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Review for Dr Smith's Victims

November 1, 2005 permalink

Child abuse is not as pervasive as you have been told. From the Toronto Star:



Nov. 1, 2005. 02:52 PM

Child killer cases first under review

Dr. Charles Smith faces scrutiny Notorious Dooley case among them


Cases in which people are serving life terms for the murder of a child will be among the first of 40 to be reviewed by independent forensic specialists examining the work of disgraced pathologist Dr. Charles Smith, the Star has learned.

The cases were identified at a news conference this morning by Dr. Barry McLellan, Ontario's chief coroner.

The unprecedented review announced in June encompasses all suspicious child-death cases in which Smith conducted autopsies or provided an opinion since 1991, while working at the province's Forensic Pediatric Pathology Unit.

Three priority cases, evidently chosen because of their impact on the people convicted, include the notorious death of 7-year-old Randal Dooley.

McLellan decided to order the review after Smith misplaced forensic exhibits that a Sault Ste. Marie man, William Mullins-Johnson, needed to prove that he did not sexually assault and murder his 4-year-old niece Valin, as Smith had concluded.

McLellan's officials found the samples on Smith's desk at the Hospital for Sick Children. After tests, two independent experts concluded that Valin had died of natural causes. Mullins-Johnson was freed on bail this September, after nearly 13 years behind bars.

As expected, his case will reviewed by members of the expert panel, whose names will be released today, along with other widely reported cases in which Smith played a role.

Besides Mullins-Johnson, the three cases involving convicted murderers focus on:

  • Tony and Marcia Dooley, who were found guilty of second-degree murder in the 1998 beating death of their 7-year-old son Randal, who had been found to have 13 broken ribs, a lacerated liver and four brain injuries. Smith performed the autopsy. Both have appeals pending in the Ontario Court of Appeal.
  • Marco Trotta, who was convicted of the second-degree murder of his 8-month-old son Paulo — in spite of the autopsy finding by another pathologist that he had died of Sudden Infant Death Syndrome — after Smith gave his opinion that the death was not accidental. Trotta was recently granted leave to appeal his conviction to the Supreme Court of Canada.
  • Tammy Marie Marquardt, who is serving a life sentence for the second-degree murder of her 2 1/2-year-old son Kenneth Wynne in a case where Smith concluded the child was probably suffocated. She has asked the Association in Defence of the Wrongly Convicted to take on her case.

Over the past week, McLellan and his staff have been contacting families involved in other high-profile cases through their lawyers so they would know the cases were being reopened before that information was made public this morning. Kingston lawyer Felicity Hawthorn was told one such case involved Louise Reynolds, whom she represented in criminal proceedings.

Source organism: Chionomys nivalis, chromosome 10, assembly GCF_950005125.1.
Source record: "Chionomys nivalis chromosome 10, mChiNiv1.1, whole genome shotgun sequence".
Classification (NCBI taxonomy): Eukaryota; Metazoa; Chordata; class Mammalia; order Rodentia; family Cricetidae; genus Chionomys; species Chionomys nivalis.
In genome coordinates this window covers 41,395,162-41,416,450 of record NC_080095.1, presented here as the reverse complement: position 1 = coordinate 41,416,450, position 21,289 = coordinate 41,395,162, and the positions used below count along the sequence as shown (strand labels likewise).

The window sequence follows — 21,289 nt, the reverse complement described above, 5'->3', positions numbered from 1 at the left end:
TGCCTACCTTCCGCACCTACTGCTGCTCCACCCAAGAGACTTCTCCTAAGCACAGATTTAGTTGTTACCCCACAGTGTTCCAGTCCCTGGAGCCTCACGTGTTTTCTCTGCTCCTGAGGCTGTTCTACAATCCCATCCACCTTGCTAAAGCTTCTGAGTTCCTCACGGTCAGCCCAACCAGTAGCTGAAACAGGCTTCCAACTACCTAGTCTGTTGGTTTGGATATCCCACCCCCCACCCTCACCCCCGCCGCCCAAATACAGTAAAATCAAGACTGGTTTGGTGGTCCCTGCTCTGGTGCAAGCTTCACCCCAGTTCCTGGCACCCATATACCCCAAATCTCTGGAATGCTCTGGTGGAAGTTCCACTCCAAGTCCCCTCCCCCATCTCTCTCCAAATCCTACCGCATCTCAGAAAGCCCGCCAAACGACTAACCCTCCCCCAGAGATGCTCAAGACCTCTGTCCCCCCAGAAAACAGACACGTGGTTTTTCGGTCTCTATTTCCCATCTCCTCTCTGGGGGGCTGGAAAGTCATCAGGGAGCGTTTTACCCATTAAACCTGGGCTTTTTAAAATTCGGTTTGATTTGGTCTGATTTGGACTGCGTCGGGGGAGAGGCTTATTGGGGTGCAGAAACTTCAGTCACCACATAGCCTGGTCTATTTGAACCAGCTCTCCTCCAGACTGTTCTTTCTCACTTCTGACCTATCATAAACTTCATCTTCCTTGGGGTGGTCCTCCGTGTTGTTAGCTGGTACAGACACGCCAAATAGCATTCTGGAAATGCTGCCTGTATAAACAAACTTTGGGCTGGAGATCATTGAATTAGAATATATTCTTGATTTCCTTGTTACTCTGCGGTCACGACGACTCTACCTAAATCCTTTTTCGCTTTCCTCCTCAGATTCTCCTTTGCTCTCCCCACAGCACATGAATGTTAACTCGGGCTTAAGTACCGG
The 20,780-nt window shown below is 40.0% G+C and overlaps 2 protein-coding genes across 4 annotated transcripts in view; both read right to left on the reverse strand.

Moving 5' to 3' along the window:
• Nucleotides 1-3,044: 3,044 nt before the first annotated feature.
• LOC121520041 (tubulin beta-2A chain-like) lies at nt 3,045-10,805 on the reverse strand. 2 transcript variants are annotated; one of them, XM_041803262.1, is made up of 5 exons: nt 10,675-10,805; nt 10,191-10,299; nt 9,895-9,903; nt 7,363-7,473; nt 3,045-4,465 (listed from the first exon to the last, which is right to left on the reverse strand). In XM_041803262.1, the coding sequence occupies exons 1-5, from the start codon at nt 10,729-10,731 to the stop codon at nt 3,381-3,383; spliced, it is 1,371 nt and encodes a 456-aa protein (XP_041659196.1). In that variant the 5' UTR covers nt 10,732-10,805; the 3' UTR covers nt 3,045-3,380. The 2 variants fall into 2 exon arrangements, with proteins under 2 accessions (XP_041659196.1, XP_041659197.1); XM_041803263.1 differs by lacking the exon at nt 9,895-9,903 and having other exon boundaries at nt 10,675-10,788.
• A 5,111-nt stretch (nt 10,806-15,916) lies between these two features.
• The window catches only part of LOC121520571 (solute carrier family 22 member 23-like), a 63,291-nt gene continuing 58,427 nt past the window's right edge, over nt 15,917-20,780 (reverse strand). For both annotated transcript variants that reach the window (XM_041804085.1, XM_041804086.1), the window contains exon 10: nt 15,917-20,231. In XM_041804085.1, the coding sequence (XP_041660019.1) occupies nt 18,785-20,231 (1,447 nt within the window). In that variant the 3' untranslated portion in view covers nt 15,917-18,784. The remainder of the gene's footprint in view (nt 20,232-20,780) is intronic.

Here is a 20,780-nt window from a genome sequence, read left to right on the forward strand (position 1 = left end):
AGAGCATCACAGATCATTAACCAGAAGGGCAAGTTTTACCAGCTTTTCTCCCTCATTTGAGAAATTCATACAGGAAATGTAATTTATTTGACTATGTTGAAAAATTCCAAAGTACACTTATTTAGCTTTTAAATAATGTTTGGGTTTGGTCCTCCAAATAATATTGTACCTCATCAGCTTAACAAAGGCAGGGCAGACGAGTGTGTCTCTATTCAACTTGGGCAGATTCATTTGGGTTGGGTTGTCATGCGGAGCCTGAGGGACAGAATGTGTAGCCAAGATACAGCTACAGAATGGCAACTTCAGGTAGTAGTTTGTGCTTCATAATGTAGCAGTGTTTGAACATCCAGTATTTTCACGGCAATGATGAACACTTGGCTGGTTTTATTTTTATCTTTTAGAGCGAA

Reynolds was accused in 1997 of killing her 7-year-old daughter, on the basis of an opinion provided by Smith. The charge was dropped after experts concluded the fatal wounds were caused by dog bites.

The case has occasionally been compared to the Australian dingo case — the subject of a Meryl Streep movie called A Cry in The Dark — in which a woman was convicted of murdering her 2-year-old daughter but was released and pardoned after evidence proved the girl had been snatched from the family tent by a wild dog.

Reynolds spent two years in pre-trial custody, plus time in a halfway house, and was forced to put up another daughter for adoption before prosecutors withdrew the charge in 2001.

The Star has confirmed from other lawyers and relatives that the following cases will also be included in the review:

  • Brenda Waudby: Charged with murdering her 2-year-old daughter Jenna in Peterborough, after Smith came up with a timeframe in which she could have been present when the injuries were inflicted. She was freed after experts concluded she could not have been present at the time.
  • Lianne Thibeault: Investigated by Sudbury police for manslaughter in the death of her 11-month-old son, after Smith determined the death was not accidental. She was cleared after much personal distress, when an independent expert in child-abuse deaths disagreed with Smith's opinion.

Smith was formally cautioned by the Ontario College of Physicians and Surgeons in 2002 after a panel of experts that had studied his work in three suspicious-death cases (including Waudby and Thibeault) reported that they were "extremely disturbed by the deficiencies in his approach."

He resigned from the Hospital for Sick Children shortly after McLellan announced his review and is now employed at City Hospital in Saskatoon, pending the local health authorities' review of his one-year contract.

Smith could not be reached for comment.

McLellan is expected to announce this morning whether the review will be confined to a review of pathology evidence, such as microscopic slides and tissue samples, or if the experts will also be permitted to review trial transcripts to assess Smith's conduct.

Source: Toronto Star